|Publication number||US5291623 A|
|Application number||US 07/940,124|
|Publication date||Mar 8, 1994|
|Filing date||Sep 3, 1992|
|Priority date||Sep 3, 1992|
|Publication number||07940124, 940124, US 5291623 A, US 5291623A, US-A-5291623, US5291623 A, US5291623A|
|Export Citation||BiBTeX, EndNote, RefMan|
|Patent Citations (18), Referenced by (30), Classifications (7), Legal Events (6)|
|External Links: USPTO, USPTO Assignment, Espacenet|
The present invention relates to a crib, and more particularly to an inflatable crib affording a high level of safety.
The advantages of an inflatable crib are numerous and manifest. The deflated crib is compact and thus may be easily stored (for example, in a closet) and/or transported (for example, in a car trunk). The deflated crib is then simply removed from a closet or like storage space and easily pumped up (for example, using a foot pump) so that the visiting grandchild can be provided with a serviceable crib during the occasional visit. Similarly, during a lunch break on an all-day car trip, the deflated crib is simply removed from the car trunk and inflated to provide an enclosure for a child at a picnic location, in a restaurant or the like.
Unfortunately, the disadavantages of prior art inflatable cribs are equally numerous and manifest. Assuming that the crib defines a single inflatable chamber, it requires but a single puncture of that chamber to render the crib totally useless and permit the child to crawl or walk away from the crib. An inflatable crib is so lightweight that, if a child pulled itself upright holding on to the side of the crib and then leaned on that side of the crib, it might easily cause the crib to tip over, possibly injuring the child during the tipover and at the very least allowing the child to leave the crib once it was turned over. If unapertured, the sidewalls of the crib interfere with the free flow of fresh air to the child. If nontransparent, the sidewalls interfere with proper illumination of the crib. Most importantly, however, if the crib deflates as the result of a puncture, the deflated sidewalls of the crib could collapse inwardly so as to cover and suffocate the child within the crib.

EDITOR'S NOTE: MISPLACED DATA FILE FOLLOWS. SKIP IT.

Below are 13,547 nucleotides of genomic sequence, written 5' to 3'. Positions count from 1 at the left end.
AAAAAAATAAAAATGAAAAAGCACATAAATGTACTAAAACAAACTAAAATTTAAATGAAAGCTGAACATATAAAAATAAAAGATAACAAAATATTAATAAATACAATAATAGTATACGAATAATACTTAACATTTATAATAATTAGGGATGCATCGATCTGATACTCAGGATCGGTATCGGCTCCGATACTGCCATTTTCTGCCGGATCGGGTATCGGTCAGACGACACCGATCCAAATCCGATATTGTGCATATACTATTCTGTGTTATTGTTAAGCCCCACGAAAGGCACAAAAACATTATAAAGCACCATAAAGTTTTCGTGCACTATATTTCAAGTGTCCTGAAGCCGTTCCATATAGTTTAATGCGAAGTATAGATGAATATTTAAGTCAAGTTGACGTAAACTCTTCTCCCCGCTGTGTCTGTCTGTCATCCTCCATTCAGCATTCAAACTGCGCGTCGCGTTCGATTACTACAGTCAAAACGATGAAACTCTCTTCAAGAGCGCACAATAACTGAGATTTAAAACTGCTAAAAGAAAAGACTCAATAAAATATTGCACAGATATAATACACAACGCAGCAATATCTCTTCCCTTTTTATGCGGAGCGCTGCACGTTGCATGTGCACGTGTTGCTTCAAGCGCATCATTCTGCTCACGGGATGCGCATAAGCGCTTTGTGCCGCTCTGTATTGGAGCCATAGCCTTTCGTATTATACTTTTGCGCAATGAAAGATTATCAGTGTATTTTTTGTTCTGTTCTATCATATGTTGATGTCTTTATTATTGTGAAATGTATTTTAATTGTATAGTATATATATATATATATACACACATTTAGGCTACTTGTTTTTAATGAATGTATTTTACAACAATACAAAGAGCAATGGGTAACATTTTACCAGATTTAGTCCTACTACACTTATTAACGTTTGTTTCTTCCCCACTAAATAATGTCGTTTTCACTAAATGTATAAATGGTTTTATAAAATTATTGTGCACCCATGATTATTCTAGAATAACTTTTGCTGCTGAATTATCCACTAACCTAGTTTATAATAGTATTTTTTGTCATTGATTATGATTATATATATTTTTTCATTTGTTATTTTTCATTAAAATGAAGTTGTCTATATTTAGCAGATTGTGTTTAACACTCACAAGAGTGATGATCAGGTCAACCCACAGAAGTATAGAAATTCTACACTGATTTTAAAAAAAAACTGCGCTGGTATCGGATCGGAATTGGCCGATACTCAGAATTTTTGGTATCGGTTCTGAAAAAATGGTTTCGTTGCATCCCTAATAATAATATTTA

Accordingly, it is an overall object of the present invention to provide an inflatable crib affording a variety of different safety features.
Another object is to provide such a crib having independently inflatable and deflatable vertical support columns to prevent collapse of deflated crib sidewalls on the child.
Yet another object is to provide such a crib having an anti-tipover bumper.
A further object is to provide such a crib which facilitates the flow of light and air therethrough.
It is also an object to provide such a crib which is easily inflatable and deflatable.
It has now been found that the above and related objects of the present invention are obtained in an inflatable crib. The inflatable crib comprises a plurality of inflatable vertical support columns and a plurality of inflatable sidewall panels, each of the sidewall panels laterally connecting an adjacent pair of the support columns.
In a preferred embodiment, an inflatable bottom panel is disposed adjacent to the bottom of the support columns and the sidewall panels and extends therebetween. An inflatable peripheral panel is also disposed adjacent to the bottom of each of the support columns and sidewall panels (and any bottom panel) and extends laterally outwardly therefrom to serve as an anti-tipover bumper. The peripheral panel has at least one laterally concave edge, with the ends of the concave edge adjacent the support columns extending laterally outwardly therefrom a substantial distance to serve as an anti-tipover bumper while a central portion of said concave edge connected to said ends does not extend laterally outwardly as far as said ends, thereby to permit a closer approach to the crib center at the concave ends. All of the sidewall panels are in gaseous communication and are commonly inflatable and deflatable. The bottom panel and the peripheral panel are in gaseous communication with each other (and optionally with the sidewall panels as well) and are commonly inflatable and deflatable. The support columns are in gaseous communication with each other and with the sidewall and bottom panels only through one-way inflation-only valves, so that the support columns are commonly inflatable but only separately and independently deflatable.
The crib is preferably of rectangular configuration and has four of the support columns, one in each corner, and four of the sidewall panels Each of the sidewall panels defines the periphery of an aperture extending therethrough, and an at least partially transparent window is disposed in each of the apertures. Each of the support columns defines at the top thereof a relatively more flexible pillowed portion.